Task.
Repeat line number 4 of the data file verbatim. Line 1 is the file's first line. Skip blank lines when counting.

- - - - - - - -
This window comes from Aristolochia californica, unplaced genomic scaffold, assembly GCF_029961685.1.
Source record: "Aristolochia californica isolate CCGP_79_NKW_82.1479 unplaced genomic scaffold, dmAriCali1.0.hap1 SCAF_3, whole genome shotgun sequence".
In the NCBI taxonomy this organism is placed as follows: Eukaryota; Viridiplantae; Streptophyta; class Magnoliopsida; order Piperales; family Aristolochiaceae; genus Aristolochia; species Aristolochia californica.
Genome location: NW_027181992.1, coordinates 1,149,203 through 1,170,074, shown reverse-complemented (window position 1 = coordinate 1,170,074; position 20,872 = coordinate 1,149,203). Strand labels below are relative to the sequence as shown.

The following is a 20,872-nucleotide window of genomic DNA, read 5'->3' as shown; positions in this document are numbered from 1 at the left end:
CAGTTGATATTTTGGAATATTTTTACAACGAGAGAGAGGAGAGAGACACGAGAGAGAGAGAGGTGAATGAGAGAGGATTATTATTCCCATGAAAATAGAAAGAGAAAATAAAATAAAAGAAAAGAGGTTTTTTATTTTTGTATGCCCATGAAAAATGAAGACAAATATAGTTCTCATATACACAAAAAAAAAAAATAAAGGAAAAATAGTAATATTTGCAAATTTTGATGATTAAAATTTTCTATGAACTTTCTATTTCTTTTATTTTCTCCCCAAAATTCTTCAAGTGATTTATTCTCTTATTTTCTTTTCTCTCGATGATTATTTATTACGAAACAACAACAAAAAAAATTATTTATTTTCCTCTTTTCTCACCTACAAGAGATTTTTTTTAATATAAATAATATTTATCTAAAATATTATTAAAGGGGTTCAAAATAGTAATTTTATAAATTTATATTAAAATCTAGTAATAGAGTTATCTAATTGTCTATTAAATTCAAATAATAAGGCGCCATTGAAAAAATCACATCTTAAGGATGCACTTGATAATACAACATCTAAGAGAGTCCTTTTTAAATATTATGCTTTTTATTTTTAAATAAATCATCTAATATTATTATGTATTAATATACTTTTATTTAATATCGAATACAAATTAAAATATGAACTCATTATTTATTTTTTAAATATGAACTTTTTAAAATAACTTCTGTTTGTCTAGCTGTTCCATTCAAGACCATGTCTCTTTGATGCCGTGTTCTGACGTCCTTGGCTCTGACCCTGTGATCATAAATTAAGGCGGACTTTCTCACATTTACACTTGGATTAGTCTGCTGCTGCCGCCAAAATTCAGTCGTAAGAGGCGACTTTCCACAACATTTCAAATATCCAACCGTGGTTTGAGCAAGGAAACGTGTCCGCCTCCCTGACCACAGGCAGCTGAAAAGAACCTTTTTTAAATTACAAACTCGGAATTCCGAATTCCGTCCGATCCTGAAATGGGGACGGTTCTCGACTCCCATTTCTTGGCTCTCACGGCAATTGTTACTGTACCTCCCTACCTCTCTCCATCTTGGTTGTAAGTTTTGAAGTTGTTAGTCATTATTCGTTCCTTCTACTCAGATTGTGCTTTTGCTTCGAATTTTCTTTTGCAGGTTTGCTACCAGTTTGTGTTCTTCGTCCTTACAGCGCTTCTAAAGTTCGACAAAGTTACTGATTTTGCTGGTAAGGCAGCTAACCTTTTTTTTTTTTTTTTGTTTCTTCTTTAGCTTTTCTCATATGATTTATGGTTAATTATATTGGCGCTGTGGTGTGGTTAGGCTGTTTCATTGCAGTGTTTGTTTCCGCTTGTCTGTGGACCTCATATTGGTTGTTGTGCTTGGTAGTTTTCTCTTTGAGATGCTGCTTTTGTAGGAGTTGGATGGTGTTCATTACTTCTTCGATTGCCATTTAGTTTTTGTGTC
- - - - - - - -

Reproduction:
Genome location: NW_027181992.1, coordinates 1,149,203 through 1,170,074, shown reverse-complemented (window position 1 = coordinate 1,170,074; position 20,872 = coordinate 1,149,203). Strand labels below are relative to the sequence as shown.